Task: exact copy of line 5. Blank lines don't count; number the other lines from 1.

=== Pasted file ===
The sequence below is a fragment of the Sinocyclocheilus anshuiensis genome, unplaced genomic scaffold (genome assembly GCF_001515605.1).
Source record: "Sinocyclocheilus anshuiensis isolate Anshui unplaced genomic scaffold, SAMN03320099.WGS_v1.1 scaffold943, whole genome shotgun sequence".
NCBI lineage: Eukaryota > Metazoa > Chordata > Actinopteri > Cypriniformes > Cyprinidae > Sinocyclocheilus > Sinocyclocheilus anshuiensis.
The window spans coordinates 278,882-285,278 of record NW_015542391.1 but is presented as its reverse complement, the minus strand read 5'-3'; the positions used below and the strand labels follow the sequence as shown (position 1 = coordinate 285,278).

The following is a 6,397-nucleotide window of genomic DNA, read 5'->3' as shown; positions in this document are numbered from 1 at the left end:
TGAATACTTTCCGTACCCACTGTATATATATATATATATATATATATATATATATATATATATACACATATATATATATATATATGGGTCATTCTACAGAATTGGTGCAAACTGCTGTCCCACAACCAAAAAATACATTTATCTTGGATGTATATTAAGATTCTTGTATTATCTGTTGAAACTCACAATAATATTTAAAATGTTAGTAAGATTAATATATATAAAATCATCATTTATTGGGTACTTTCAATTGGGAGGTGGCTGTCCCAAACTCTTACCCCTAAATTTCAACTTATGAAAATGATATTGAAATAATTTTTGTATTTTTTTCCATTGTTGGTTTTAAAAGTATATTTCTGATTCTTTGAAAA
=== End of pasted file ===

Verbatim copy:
The following is a 6,397-nucleotide window of genomic DNA, read 5'->3' as shown; positions in this document are numbered from 1 at the left end: